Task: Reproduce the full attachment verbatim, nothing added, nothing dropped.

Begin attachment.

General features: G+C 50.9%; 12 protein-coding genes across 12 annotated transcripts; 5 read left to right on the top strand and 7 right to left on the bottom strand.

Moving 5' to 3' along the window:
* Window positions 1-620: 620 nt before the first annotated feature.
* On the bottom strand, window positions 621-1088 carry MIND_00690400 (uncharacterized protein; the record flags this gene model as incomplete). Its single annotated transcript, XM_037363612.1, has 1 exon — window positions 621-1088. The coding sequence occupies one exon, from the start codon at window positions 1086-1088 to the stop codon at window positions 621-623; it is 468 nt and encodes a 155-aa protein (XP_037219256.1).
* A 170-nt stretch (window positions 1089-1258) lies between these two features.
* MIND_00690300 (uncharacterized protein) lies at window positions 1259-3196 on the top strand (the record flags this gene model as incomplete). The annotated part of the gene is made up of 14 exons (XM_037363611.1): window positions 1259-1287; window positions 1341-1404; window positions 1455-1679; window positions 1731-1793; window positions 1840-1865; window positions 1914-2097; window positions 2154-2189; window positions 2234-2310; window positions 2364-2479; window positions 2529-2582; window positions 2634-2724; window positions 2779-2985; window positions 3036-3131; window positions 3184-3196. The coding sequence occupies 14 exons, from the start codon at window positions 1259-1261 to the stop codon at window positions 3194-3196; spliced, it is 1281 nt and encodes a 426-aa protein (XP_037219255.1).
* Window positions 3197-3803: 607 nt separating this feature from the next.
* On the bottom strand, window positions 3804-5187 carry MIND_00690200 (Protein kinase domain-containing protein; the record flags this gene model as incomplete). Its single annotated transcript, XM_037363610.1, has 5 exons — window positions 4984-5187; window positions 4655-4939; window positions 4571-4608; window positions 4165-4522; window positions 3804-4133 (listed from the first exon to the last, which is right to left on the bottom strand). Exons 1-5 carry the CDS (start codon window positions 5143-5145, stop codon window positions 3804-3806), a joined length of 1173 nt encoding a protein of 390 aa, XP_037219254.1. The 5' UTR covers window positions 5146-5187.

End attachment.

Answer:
General features: G+C 50.9%; 12 protein-coding genes across 12 annotated transcripts; 5 read left to right on the top strand and 7 right to left on the bottom strand.

Moving 5' to 3' along the window:
* Window positions 1-620: 620 nt before the first annotated feature.
* On the bottom strand, window positions 621-1088 carry MIND_00690400 (uncharacterized protein; the record flags this gene model as incomplete). Its single annotated transcript, XM_037363612.1, has 1 exon — window positions 621-1088. The coding sequence occupies one exon, from the start codon at window positions 1086-1088 to the stop codon at window positions 621-623; it is 468 nt and encodes a 155-aa protein (XP_037219256.1).
* A 170-nt stretch (window positions 1089-1258) lies between these two features.
* MIND_00690300 (uncharacterized protein) lies at window positions 1259-3196 on the top strand (the record flags this gene model as incomplete). The annotated part of the gene is made up of 14 exons (XM_037363611.1): window positions 1259-1287; window positions 1341-1404; window positions 1455-1679; window positions 1731-1793; window positions 1840-1865; window positions 1914-2097; window positions 2154-2189; window positions 2234-2310; window positions 2364-2479; window positions 2529-2582; window positions 2634-2724; window positions 2779-2985; window positions 3036-3131; window positions 3184-3196. The coding sequence occupies 14 exons, from the start codon at window positions 1259-1261 to the stop codon at window positions 3194-3196; spliced, it is 1281 nt and encodes a 426-aa protein (XP_037219255.1).
* Window positions 3197-3803: 607 nt separating this feature from the next.
* On the bottom strand, window positions 3804-5187 carry MIND_00690200 (Protein kinase domain-containing protein; the record flags this gene model as incomplete). Its single annotated transcript, XM_037363610.1, has 5 exons — window positions 4984-5187; window positions 4655-4939; window positions 4571-4608; window positions 4165-4522; window positions 3804-4133 (listed from the first exon to the last, which is right to left on the bottom strand). Exons 1-5 carry the CDS (start codon window positions 5143-5145, stop codon window positions 3804-3806), a joined length of 1173 nt encoding a protein of 390 aa, XP_037219254.1. The 5' UTR covers window positions 5146-5187.